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The FTX Collapse Reminds Us Bitcoin is Not Crypto

Season 3: Bonus Episode 11


Bitcoin, BTC, Cryptocurrency, Data Centers, Investors

Listen now on Apple | Spotify | SimpleCast

[02:15] First things first, what the heck happened? We woke up one day and there were suspicious Twitter threads, drama, and finally a collapse. How would you explain the FTX situation to a novice?

Phillip Ng: I would explain it as winding back further to set the scene. 2020, you have COVID and what’s followed is the most incredible economic stimulus and monetary stimulus that we’ve seen in history. The financial crisis in ’08, the conclusion, the criticism that policymakers took away was that they did not do enough, quick enough to really stave off the economic malaise that followed. In contrast, in 2020, you have something that’s slightly different. You have an event that’s not political, there’s no one to blame, it’s a pandemic. There was a lot of support to put a lot of capital into the system. The repeated theme was, “Let’s overshoot, not undershoot.” And so what you see is an incredible expansion of money supply, an incredible amount of money going into people’s pockets, and a real euphoria in all asset classes from real estate, crypto, and traditional businesses.

[12:00] What’s the next market going to look like? What should people expect? And what do you say to them that should be learned here?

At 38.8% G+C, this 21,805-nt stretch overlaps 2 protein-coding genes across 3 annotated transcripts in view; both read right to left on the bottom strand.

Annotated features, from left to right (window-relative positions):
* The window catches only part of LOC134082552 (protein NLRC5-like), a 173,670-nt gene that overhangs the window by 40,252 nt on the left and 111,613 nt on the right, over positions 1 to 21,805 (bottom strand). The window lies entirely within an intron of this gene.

Phillip Ng: I think if you rewind back the clock to 2018 and you think about where Bitcoin, crypto, and flexible data centers are from now till then, it is almost incredible actually how much progress has been made through the cycle. The cycle is the noise and the signal is what’s transpired over the last four years.

[24:50] Briefly, can you explain why Bitcoin is so energy intensive?

Dip Patel: Yeah, basically because it’s designed to be.

[28:10] What’s your pitch to renewable energy developers, and power plant owners? How do you position building a bitcoin data center co-located with their facilities and how it addresses their issues?

Phillip Ng: It’s pretty simple. When you produce power, you need to sell power and you can sell it to basically three options. Most conventionally, you sell it to the grid through the grid to users on the grid system. Renewable assets are challenged in so far as their generation co-varies. So if you have zero marginal cost, when you’re bidding at zero, everybody else is bidding at zero. What happens is there’s a rush of renewable energy that tries to get on the grid all at once, it has not have enough users to fully absorb that amount. So as much as a third of renewable energy can be wasted depending on the season and the geography that we’re talking about. That is a tremendous untapped resource and it is a tremendous drag on financial returns to renewable power plants.

[31:20] What prediction for the coming year would you like to see, would you love to see, I would say? And it could be anything, but what would you like to see, particularly around this whole crypto space and Bitcoin space?

Dip Patel: I’d like to see more Bitcoin deployments that scale their power on and off to meet the needs of green energy sites. A lot of lip service there, JB. It’d be nice to see more deployments of it.